Converse of Banach fixed-point theorem

Banach fixed-point theorem states that:

If $(X,d)$ - complete metric space and $f:X\to X$ is contraction mapping. Then exists unique point $x_0$ such that $f(x_0)=x_0.$

And I have the following question:

Is there incomplete metric space in which every contraction mapping has fixed point?

• The example by Suzuki and Takahashi $S = \bigcup_{n \in \mathbb{N}} A_n \cup \{0\}$, where $A_n = \{(t, t/n) | t \in (0,1]\}$ for $n \in \mathbb{N}$. S is not complete and every continuous mapping on $S$ has a fixed point in S. – Weaam Oct 27 '15 at 21:14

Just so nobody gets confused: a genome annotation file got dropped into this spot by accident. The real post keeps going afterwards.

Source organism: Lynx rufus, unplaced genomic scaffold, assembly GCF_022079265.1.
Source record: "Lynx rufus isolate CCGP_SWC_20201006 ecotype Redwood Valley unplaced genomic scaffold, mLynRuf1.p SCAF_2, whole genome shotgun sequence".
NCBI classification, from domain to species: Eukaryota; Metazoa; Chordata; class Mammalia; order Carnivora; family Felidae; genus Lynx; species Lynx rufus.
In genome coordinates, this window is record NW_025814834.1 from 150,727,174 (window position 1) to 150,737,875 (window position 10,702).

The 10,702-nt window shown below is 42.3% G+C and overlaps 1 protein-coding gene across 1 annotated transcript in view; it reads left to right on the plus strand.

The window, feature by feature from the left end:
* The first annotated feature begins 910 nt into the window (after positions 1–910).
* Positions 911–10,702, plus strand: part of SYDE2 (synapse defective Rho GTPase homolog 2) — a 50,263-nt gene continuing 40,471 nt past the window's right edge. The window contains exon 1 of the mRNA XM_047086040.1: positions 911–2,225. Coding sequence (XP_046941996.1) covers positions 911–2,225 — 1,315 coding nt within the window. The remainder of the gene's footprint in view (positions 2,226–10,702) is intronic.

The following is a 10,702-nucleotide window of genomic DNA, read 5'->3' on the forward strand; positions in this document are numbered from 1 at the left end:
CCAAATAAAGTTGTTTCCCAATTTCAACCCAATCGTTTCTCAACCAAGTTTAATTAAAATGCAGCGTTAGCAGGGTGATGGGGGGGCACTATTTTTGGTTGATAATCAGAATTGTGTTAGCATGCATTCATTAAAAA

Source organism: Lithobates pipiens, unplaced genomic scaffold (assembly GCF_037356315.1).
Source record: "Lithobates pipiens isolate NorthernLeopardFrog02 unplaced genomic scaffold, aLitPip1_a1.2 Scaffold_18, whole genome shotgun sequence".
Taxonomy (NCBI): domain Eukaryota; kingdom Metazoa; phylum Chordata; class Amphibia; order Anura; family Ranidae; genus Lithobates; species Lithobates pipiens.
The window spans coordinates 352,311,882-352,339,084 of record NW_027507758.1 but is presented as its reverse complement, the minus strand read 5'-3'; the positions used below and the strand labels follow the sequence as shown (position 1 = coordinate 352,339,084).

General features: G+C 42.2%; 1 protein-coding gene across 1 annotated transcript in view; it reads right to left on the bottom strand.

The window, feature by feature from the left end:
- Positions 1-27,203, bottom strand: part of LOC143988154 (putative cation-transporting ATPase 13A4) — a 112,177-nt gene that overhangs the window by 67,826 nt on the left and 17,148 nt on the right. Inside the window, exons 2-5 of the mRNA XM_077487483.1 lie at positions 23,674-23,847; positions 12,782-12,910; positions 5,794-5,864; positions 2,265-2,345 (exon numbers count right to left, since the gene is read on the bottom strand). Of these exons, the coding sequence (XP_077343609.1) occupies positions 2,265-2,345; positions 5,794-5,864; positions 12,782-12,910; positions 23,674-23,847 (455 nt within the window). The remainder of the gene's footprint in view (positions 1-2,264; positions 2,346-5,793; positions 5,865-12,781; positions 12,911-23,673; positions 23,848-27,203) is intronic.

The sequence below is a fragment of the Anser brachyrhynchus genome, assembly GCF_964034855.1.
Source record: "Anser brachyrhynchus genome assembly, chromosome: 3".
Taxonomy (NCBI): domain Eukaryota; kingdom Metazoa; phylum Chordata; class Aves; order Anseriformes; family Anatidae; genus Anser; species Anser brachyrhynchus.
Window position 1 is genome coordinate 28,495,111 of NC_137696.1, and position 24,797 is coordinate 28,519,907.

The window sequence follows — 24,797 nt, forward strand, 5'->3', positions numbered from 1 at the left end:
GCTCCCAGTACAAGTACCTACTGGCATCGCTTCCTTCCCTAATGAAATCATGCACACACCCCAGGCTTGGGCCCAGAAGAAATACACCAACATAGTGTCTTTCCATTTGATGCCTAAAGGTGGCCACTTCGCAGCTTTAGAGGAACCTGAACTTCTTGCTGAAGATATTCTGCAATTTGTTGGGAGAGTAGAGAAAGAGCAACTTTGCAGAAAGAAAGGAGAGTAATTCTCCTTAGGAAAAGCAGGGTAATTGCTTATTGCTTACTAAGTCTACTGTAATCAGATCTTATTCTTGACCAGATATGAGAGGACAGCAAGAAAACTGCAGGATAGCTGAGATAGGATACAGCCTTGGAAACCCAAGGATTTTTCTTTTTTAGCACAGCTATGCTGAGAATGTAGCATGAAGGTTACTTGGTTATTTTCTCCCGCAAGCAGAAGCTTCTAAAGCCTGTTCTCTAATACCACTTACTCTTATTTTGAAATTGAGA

• @Weaam, Can I ask you couple questions? 1) Why $S$ is not complete? 2) He proves that every continuous mapping has fixed point. Consequently every contraction mapping also has fixed point. Am I right? – ZFR Oct 28 '15 at 5:01
• Is convexity of $f_j([0,1])$ note clear? In any case, if $L_1=(t_1, t_1/j), L_2 = (t_2, t_2/j)$ in $A_j \cup \{0\}$, then $t_x = (1-x)t_1+t_2 \in [0,1]$ and thus $L_1 + x(L_2-L_1) = (t_x, t_x/j) \in A_j \cup \{0\}$. – Weaam Oct 28 '15 at 7:11